Streak? Fluke. Tampa Bay Lightning at Chicago Blackhawks preview

The challenge is to not settle and to keep wanting to thrive. The fluke goes through Chicago in tonight's tilt.

Where: United Center, Chicago, Illinois
When: 8:30 PM | Tickets: Check availability
Media: Sun Sports (cable) |970 AM WFLA (radio) | Twitter Live Stream
Opponent Coverage: Second City Hockey, The Committed Indian

Six games in a row is a fluke, seven would be a streak.

That line comes off almost like I'm insulting the club, don't it? What they've done so far isn't good enough; they've got to do more to have achieved something here.

The line isn't mine, though. It's paraphrased from a member of the Tampa Bay Lightning roster. He used the saying repeatedly in the past, as if to say he wasn't satisfied, they weren't satisfied. So-man-wins-in-a-row was a fluke, add another one and that'd be a streak. But don't be satisfied with that new sum, because it's a fluke too. Add another. Keep going, keep pushing and keep achieving. Don't be satisfied.

This was 2011-12; the player was Tyler Johnson who was playing for the Norfolk Admirals of the AHL (with Jon Cooper as his head coach, with Ondrej Palat as his wingman, with Radko Gudas and Mark Barberio playing defense). The streak fluke lasted 28 games, from February 10th, 2012 until the end of the regular season. They kept forging ahead despite complications caused by injuries and call-ups from the Tampa Bay Lightning which raided their roster of veteran talent from time to time.

The AHL is not the NHL, the best professional hockey league in the world. The compete level is higher, the skills of those involved are much greater, there is less room for gaffes, and even playing a perfect game can lead to a regulation loss because the opposition is just that damned good.

For the record, the longest NHL regular season winning streak in league history is 17 games, with the achievement held by the Pittsburgh Penguins. The feat happened 21 years ago in the waning days of the 1992-93 season. Six in a row pales in comparison, and is nothing more than a fluke...

Now, seven in a row? That'd be a streak...

That's not exactly going to be an easy task tonight as the Bolts square off at United Center and face the Chicago Blackhawks. It's the last game of the current three game road trip for Tampa Bay. The Hawks are 4-6-0 in their past 10, below what you'd expect from the club. It puts them in 4th place in the tight Central Division where the St. Louis Blues, Nashville Predators, Winnipeg Jets and Hawks are all jockeying for position.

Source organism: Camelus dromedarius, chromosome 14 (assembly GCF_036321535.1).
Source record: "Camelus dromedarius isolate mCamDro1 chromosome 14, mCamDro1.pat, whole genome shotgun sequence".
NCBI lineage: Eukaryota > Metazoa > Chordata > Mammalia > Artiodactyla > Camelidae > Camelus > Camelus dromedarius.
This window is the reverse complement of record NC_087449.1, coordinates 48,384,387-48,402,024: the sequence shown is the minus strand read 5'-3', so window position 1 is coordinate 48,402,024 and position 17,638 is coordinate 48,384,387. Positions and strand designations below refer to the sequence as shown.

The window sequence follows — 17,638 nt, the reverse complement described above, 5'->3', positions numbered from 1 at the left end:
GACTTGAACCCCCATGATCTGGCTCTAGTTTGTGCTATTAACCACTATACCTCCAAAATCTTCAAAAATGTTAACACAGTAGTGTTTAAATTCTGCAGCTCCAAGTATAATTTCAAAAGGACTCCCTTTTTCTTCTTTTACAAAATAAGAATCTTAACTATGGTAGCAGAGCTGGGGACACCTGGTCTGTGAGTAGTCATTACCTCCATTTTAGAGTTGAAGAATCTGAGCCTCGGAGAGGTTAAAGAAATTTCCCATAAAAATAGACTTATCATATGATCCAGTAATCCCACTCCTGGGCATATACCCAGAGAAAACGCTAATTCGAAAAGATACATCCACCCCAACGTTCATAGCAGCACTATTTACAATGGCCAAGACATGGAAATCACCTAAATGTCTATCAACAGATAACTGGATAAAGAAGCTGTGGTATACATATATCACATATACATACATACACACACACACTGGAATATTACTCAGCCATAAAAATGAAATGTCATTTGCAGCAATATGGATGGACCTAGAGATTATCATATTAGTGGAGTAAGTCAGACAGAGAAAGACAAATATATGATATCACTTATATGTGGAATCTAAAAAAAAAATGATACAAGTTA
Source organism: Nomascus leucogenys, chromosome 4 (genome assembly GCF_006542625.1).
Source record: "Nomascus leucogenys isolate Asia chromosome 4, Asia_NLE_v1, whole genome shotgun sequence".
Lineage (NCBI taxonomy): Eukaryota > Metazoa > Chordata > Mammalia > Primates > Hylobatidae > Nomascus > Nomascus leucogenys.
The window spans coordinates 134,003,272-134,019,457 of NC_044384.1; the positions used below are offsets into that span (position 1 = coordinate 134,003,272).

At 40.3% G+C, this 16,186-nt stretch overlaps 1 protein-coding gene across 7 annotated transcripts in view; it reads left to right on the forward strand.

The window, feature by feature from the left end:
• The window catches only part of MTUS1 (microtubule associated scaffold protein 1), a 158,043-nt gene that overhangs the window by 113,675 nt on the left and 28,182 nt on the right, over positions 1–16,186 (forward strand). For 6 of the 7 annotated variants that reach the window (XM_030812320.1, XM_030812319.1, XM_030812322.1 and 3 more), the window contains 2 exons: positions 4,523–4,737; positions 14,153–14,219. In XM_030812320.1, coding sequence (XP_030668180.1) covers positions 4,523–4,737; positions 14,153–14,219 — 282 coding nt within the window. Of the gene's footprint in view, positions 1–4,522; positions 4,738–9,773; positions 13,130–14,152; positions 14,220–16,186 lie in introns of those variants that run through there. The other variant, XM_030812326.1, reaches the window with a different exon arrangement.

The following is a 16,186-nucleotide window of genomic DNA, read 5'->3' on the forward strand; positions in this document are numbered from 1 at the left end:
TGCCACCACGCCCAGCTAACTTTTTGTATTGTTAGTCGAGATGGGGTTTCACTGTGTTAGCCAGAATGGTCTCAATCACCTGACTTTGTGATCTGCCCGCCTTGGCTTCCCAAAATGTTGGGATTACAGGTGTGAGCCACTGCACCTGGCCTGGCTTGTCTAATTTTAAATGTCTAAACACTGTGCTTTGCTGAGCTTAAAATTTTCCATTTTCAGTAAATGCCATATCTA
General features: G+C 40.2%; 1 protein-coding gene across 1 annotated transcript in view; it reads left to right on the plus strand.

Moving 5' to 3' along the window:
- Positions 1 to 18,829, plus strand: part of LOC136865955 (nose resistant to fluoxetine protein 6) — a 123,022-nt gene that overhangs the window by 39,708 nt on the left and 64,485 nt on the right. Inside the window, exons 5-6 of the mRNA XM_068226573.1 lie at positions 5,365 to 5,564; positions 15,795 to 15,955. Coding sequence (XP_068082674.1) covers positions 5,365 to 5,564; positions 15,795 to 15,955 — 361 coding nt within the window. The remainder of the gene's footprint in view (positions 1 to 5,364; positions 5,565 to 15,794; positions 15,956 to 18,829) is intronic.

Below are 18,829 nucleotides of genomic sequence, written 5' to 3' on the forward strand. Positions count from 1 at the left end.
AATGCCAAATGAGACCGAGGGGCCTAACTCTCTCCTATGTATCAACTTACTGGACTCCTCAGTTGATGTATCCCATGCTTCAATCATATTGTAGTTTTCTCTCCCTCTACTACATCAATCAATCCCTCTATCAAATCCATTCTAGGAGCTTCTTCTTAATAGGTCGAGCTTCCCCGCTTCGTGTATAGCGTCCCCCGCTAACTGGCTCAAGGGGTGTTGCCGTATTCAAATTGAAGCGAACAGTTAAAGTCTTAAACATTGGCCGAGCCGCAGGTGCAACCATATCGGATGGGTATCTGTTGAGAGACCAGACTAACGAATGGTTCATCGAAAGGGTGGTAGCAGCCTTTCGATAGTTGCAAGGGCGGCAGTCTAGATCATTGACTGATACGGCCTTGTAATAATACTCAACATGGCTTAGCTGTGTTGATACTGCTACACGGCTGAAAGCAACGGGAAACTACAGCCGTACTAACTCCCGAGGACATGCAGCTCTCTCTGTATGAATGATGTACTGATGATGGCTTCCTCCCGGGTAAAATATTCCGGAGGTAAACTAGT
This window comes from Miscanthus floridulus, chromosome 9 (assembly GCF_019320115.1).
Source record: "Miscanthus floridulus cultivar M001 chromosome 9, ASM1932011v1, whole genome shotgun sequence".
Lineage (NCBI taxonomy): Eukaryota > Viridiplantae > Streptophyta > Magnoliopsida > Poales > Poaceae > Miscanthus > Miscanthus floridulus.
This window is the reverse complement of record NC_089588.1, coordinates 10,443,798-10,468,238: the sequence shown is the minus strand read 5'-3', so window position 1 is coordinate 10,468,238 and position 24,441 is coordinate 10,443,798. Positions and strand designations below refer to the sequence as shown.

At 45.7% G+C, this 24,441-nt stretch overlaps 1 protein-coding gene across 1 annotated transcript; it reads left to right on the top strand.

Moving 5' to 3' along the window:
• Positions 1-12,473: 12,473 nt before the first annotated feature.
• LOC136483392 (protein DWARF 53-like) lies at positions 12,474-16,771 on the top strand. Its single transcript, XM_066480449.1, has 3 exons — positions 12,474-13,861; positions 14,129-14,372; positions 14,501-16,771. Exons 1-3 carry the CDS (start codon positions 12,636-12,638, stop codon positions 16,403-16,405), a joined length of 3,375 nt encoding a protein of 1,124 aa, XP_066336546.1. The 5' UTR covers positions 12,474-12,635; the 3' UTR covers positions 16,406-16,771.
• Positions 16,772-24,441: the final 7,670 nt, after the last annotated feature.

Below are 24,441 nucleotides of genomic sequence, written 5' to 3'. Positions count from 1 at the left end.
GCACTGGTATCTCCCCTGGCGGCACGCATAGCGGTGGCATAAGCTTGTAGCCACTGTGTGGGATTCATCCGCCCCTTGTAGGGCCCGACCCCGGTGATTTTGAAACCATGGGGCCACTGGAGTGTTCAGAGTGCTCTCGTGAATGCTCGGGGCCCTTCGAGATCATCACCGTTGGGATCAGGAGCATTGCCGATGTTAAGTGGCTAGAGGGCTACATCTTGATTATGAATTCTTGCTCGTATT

The club remains led offensively by Jonathan Toews and Patrick Kane, but the offensive production of both (they have 23 points combined) is just a hair above others on the roster. Perhaps that should be looked at as a balanced attack, as Brandon Saad, Patrick Sharp, Duncan Keith, Brad Richards, Brent Seabrook and Marian Hossa can all bite you if you're not paying attention. Big names, big talents... But the club isn't getting top-heavy production out of any of them.

And they don't exactly need to either, they've only allowed 28 goals in 15 games this season, that's 13 less than their own total to this point (41). Thank goaltender Corey Crawford for that one. Corey is among the league leaders in Goals against Average at the moment standing with a 1.75 GAA and a .932 save percentage. In fact, all three netminders who have suited up for the Hawks this season (Crawford, Scott Darling and Antti Raanta all boast save percentages above .930 and goals-against averages below 2.05. That's not just amazingly consistent, it's intimidating as well.

The thing is, while keeping the score down looks to be a strength for the Blackhawks, they struggle in such affairs - they're 4-6-1 in those contests. The Lightning in one-goal games is 5-2-1.

Tampa Bay is 3rd overall in the NHL right now on the power play, converting 26.4% of their opportunities with the man advantage. Chicago, conversely, is 18th overall; they score 19% of the time. It's the penalty kill where things get ugly for the Bolts and exceedingly proficient for the Hawks: Chicago has a 91.1% kill-rate (Al Capone called from beyond the grave and stated his approval) while Tampa Bay is in a nose dive while a man down... Right now they're only stopped 76.1% of opposing power plays - 25th in the league. That's a huge drop-off from how things stood before this trip started.

We'll try to get you updates on starting goalies and the status of Alex Killorn as the day goes on.

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